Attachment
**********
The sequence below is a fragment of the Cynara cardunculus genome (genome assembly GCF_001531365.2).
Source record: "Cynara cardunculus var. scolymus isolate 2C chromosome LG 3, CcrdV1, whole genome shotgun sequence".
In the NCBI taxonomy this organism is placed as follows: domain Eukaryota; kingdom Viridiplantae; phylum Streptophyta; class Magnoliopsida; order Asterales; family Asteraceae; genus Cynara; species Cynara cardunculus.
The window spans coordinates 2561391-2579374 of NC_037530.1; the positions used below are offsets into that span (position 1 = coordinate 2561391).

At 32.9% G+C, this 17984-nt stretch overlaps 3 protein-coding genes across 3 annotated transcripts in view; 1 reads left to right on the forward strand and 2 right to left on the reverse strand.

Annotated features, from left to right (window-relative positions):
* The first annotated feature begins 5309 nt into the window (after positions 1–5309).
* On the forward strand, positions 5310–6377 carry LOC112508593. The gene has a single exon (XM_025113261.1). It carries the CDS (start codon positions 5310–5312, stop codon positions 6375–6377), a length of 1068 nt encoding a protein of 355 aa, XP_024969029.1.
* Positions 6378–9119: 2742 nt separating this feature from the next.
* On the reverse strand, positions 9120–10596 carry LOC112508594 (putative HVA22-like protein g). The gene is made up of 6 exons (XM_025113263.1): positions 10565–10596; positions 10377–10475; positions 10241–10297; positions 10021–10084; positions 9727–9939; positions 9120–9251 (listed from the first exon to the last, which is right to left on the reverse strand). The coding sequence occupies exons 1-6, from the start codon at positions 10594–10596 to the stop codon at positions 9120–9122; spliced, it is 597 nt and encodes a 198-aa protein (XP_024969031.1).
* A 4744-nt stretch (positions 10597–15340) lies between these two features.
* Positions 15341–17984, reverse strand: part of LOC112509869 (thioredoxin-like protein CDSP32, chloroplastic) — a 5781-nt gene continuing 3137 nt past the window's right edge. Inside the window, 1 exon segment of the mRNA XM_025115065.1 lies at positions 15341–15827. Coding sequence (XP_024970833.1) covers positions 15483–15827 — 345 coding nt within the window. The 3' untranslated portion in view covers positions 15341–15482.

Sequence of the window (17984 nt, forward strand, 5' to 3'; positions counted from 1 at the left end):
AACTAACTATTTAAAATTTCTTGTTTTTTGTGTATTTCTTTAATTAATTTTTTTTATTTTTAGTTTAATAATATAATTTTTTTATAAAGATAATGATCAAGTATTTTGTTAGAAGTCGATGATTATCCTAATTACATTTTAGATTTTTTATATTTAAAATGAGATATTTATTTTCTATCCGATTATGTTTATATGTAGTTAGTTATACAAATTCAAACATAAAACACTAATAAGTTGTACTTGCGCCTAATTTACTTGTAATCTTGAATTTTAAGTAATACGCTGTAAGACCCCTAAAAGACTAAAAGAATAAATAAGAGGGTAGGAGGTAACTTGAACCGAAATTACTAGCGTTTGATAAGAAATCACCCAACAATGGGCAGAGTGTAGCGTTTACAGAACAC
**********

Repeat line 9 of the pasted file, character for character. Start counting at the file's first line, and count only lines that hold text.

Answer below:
* Positions 6378–9119: 2742 nt separating this feature from the next.